The matter of defending the Estonian language and culture has been highlighted in particular in the context of recruiting foreign students and researchers to Estonian universities. Opinions on this matter are likewise largely divided into two camps. Those with a more positive view find that the involvement of foreign students provides the opportunity to come in contact with students from different cultural spaces conveniently, in their own homeland. Others, however, are concerned about the increase in English-language studies and the exclusion of the Estonian language.

General trust, positive attitude

It appeared from the results of the ESS that happier people generally have a more positive attitude toward immigration as well. Likewise, Estonians who trust the state's political institutions and legal system also tend to be more tolerant of people of other races. Among Estonians who are untrusting of the Riigikogu, 74 percent would not allow immigrants of other races or ethnicities to move to Estonia. Increased trust in the Riigikogu correlated with increased tolerance of immigration.

Based on survey results, the majority of Estonians who are intolerant of immigrants tend to lack trust in the entire legal system. This points toward a broader lack of trust and negative attitudes toward other people and groups of people.

For example, one may sense that the legal system does not function or sufficiently protect them, which may in turn spill over into their attitudes toward immigrants and make the former cautious regarding the latter. Cautiousness or fear of the strange or unknown may also be indicative of people's alienation and internal uncertainty, which are also exacerbated by chaotic and unpredictable times.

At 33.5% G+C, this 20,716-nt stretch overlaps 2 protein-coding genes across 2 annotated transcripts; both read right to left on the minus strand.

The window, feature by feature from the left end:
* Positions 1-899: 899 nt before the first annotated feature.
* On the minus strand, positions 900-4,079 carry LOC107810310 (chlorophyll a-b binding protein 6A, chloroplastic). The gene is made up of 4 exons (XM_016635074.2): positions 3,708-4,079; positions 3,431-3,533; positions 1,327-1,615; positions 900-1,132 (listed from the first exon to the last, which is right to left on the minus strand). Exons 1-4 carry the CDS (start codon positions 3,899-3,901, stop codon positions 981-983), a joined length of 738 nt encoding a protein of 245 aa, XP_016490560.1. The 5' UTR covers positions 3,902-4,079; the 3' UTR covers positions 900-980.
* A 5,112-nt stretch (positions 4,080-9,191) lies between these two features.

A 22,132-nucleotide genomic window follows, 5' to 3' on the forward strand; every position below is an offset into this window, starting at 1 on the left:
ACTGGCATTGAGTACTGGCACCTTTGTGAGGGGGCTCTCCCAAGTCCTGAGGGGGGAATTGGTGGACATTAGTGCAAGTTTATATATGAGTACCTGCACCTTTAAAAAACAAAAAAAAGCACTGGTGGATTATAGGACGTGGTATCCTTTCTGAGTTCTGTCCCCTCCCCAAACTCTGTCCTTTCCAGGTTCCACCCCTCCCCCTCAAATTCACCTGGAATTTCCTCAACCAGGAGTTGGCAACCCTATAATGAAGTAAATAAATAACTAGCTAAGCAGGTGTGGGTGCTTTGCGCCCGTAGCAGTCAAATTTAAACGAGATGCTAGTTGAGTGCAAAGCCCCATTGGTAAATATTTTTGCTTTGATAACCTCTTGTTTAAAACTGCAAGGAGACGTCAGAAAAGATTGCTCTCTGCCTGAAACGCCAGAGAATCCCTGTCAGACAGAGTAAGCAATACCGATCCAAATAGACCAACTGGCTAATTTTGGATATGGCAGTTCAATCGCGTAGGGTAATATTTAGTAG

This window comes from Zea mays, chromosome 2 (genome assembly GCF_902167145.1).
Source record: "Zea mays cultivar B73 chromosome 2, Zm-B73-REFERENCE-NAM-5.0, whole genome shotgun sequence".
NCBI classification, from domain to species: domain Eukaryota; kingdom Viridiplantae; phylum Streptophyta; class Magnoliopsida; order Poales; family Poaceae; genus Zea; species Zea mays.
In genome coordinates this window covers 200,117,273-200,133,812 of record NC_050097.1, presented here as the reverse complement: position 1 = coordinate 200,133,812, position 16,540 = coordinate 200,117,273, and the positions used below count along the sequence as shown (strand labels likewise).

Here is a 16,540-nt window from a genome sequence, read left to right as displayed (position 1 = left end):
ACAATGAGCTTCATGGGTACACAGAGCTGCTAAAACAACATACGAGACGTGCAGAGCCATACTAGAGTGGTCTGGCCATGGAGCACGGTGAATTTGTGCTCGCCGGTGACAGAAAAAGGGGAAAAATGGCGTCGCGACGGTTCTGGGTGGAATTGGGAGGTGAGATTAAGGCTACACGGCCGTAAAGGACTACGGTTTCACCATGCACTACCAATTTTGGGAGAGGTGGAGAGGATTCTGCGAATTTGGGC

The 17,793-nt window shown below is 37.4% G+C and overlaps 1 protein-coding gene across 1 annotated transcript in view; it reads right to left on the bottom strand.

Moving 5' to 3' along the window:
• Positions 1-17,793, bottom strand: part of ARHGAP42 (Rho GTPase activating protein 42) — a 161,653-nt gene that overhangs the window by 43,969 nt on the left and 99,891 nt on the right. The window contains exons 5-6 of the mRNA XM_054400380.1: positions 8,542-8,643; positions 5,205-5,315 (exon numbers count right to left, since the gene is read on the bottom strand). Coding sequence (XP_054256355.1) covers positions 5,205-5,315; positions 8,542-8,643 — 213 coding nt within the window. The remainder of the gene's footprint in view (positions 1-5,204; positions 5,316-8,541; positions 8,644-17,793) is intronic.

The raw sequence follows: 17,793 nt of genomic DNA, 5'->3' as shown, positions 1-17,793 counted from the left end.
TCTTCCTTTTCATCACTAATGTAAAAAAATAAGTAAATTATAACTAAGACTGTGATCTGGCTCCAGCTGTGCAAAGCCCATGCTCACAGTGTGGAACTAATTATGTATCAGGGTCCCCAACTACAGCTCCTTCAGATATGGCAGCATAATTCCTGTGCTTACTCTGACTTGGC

In conclusion, the ESS revealed that Estonians do not consider immigration to be beneficial to the state. 41 percent of Estonians found that immigrants make Estonia a rather worse place to live, and just 24 percent see in immigrants an opportunity to improve life in Estonia. Changing such attitudes, however, requires a clearer and consistent communication from both companies and institutions of higher education who recruit foreign labor or students.

The data from the ESS was analyzed by University of Tartu (TÜ) master's student Allan Padar.

Note on the data

The European Social Survey (ESS) is an academically-driven multi-country survey, which has been administered in over 35 countries to date.

Its three aims are, firstly – to monitor and interpret changing public attitudes and values within Europe and to investigate how they interact with Europe's changing institutions, secondly – to advance and consolidate improved methods of cross-national survey measurement in Europe and beyond, and thirdly – to develop a series of European social indicators, including attitudinal indicators.

The survey involves strict random probability sampling, a minimum target response rate of 70 percent and rigorous translation protocols. The hour-long face-to-face interview includes questions on a variety of core topics repeated from previous rounds of the survey and also two modules developed for Round 9 covering Justice and Fairness in Europe, and the Timing of Life.

The survey is carried out by participating countries every two years. Estonia's latest round of data is filed under round nine on the website, and fieldwork was undertaken between October 1, 2018 and February 3, 2019 (01.10.18 - 02.03.19) by Statistics Estonia. Respondents over the age of 15 participated from across the country and the answers are weighted to make the survey representative of society. The interviews were carried out in Estonian and Russian.

Questions were asked on the following subjects: trust, politics, social values. social exclusion, discrimination, religion, national identity, life course, justice and fairness

Austria, Belgium, Bulgaria, Cyprus, Czechia, Estonia, Finland, France, Germany, Hungary, Ireland, Italy, Netherlands, Norway, Poland, Serbia, Slovenia, Switzerland and the United Kingdom also participated in round nine.

The data can be viewed online here or downloaded here. Estonia has taken part in every round since 2004.

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Editor: Aili Vahtla